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September 19, 2014
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community living

Rehabilitating the rescue dog

By Sue Frisch

Lately, it seems that we are seeing more and more animal abuse cases. I’m so thankful for all of our local media bringing to light the plight of these innocent creatures that have suffered in the hands of those who can’t or won’t properly care for their animals. For most of these animals, the lives they led before they were rescued were unimaginable to most of us. Filthy conditions, lack of food and little, if any, positive, friendly human contact force these pets to live in “survival mode.”
The media coverage is also a wonderful tool to help these animals find new “forever families” willing to open their hearts and homes and give these pets a fresh start. As a local dog trainer, I see many dogs from situations like this in my classes and private clients who are looking for assistance in helping these dogs transition into their new lives.

One of the first things we talk about is expectations. It’s important to remember that these dogs have virtually no concept of what to expect (or what is expected of them) when they are placed in a real home and family situation. Setting expectations too high in the beginning and/or falling into the mindset that they must be pampered and felt sorry for can lead to failure on all fronts. Patience and consistency are the two most important things adopters will need, followed by the ability to accept the dog at the end of the leash in that moment. In the beginning, there will be limitations of what the dog can emotionally handle, and how much training can be accomplished. Being able to take things one small step at a time is the best approach, building with positive reinforcement a strong foundation of trust and understanding.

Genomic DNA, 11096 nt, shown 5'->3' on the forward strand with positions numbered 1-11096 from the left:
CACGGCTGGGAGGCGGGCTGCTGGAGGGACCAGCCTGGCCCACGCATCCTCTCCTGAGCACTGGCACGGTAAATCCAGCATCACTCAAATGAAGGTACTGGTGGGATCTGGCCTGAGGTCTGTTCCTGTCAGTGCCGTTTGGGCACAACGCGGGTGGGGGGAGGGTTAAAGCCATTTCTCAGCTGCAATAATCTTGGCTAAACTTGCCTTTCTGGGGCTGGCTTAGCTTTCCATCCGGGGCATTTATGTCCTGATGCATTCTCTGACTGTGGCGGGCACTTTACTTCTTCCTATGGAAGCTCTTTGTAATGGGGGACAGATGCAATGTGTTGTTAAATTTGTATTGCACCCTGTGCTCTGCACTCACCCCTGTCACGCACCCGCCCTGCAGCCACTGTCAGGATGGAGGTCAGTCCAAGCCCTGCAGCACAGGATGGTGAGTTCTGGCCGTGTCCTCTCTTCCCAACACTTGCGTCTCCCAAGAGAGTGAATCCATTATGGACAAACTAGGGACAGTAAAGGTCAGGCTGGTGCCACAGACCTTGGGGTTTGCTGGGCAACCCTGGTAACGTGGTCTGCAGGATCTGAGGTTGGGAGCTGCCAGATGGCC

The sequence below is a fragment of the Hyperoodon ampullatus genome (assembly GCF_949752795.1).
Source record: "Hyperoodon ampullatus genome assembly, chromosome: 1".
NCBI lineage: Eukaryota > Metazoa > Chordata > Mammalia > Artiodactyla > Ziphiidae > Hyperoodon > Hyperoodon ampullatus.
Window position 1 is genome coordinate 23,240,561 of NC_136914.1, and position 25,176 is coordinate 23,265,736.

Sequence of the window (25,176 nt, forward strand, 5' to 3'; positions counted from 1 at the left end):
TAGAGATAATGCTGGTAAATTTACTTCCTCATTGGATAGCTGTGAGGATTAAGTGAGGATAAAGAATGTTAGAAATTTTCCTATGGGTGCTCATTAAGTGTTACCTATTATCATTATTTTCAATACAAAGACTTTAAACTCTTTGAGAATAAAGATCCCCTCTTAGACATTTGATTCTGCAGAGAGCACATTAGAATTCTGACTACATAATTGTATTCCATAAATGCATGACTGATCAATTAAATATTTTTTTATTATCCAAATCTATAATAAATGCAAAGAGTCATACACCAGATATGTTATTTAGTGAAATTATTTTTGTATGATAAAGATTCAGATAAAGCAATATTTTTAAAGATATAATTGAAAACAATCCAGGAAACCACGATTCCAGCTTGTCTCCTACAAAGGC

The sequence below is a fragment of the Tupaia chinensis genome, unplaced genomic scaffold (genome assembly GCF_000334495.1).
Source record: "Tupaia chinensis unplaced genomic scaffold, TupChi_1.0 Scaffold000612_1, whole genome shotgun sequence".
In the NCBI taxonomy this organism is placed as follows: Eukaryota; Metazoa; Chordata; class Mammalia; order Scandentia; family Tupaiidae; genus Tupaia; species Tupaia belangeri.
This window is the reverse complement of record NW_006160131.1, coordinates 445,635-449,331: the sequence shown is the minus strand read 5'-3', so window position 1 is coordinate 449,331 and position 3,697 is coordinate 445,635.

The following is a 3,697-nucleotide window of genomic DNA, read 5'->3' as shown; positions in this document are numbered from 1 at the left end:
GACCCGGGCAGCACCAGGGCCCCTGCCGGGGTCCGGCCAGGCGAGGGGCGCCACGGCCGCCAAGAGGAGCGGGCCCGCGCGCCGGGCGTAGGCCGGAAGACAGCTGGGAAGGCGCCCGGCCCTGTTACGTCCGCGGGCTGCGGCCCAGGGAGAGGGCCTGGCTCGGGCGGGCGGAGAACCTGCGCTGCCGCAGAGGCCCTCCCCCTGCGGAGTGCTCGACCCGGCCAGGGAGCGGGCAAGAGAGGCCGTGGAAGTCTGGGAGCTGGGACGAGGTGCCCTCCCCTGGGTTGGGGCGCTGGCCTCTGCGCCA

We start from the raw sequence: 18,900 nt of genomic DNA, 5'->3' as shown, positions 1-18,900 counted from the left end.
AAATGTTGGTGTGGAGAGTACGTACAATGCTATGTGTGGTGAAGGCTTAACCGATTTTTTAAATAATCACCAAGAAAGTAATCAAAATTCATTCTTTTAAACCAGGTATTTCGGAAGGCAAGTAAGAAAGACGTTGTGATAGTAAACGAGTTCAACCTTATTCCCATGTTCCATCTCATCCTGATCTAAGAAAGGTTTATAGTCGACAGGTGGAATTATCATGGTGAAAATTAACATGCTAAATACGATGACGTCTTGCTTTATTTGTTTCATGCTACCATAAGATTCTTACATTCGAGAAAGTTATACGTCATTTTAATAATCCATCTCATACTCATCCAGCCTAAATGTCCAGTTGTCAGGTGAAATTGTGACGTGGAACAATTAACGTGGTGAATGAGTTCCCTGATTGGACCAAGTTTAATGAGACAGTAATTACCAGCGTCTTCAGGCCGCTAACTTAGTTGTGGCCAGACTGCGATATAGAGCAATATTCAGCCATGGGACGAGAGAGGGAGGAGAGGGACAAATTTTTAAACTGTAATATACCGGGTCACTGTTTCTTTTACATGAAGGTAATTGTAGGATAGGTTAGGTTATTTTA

Housetraining (teaching the dog to relieve himself outdoors) is one of the biggest hurdles that needs to be overcome. This is best handled by frequent trips outdoors to a designated “potty spot” followed by lots of reinforcement (really yummy treats) coupled with close supervision indoors. Dogs that are given too much freedom too soon will not be as successful, as they can sneak off to eliminate in a private indoor spot. Keep in mind that for many of these dogs, indoors may have been the only potty option, which is the case in many hoarding situations. Dogs that are kenneled 24/7 also don’t usually learn to be clean, and need some extra patience in the housetraining department.

Social skills are often another area that many of these dogs are lacking in. Many have had limited if any exposure to people, other animals, noises, etc. The critical period for socialization in dogs is from about three to 16 weeks of age. After that it becomes increasingly more difficult for most dogs to accept novel situations. Progress can be made, but it takes much more time, and some dogs will remain unable to accept new things easily. Again, here is where it is so important to be able to accept the dog at the end of the leash for what he or she is.

It is critical when starting to socialize any dog to keep in mind that simply exposing him to things is not socialization. In order to be effective, a positive association needs to be made with the novel things he encounters. This can best be done following a few basic rules. First, keep your distance from the new situation or person until the dog shows a willingness to move forward. Feeding tasty treats to your dog while he is experiencing something new will help create a positive association for the dog. Go slowly, if the dog needs five minutes, give him five minutes. Forcing him to go faster will generally backfire and make the dog more scared. Basic training is also important. Name recognition is one of the first things we teach, by rewarding the dog for looking at and responding to his name. From this simple training tool, we start adding the basics at a pace the dog can handle. It’s important at this time to prioritize what is the most important in your specific situation. Perhaps it’s good kitchen manners, or leash walking, or what to do when visitors come. Whatever the case, always remember that the dog sets the pace, not the human.
Patience and acceptance are most important, followed by continual positive reinforcement for baby steps in the right direction. There is so much gratification in choosing to open your home to rehabilitate an abused or neglected dog. I’ve owned and helped many over the years, and I still get that warm fuzzy feeling watching these dogs overcome their obstacles and live happy lives.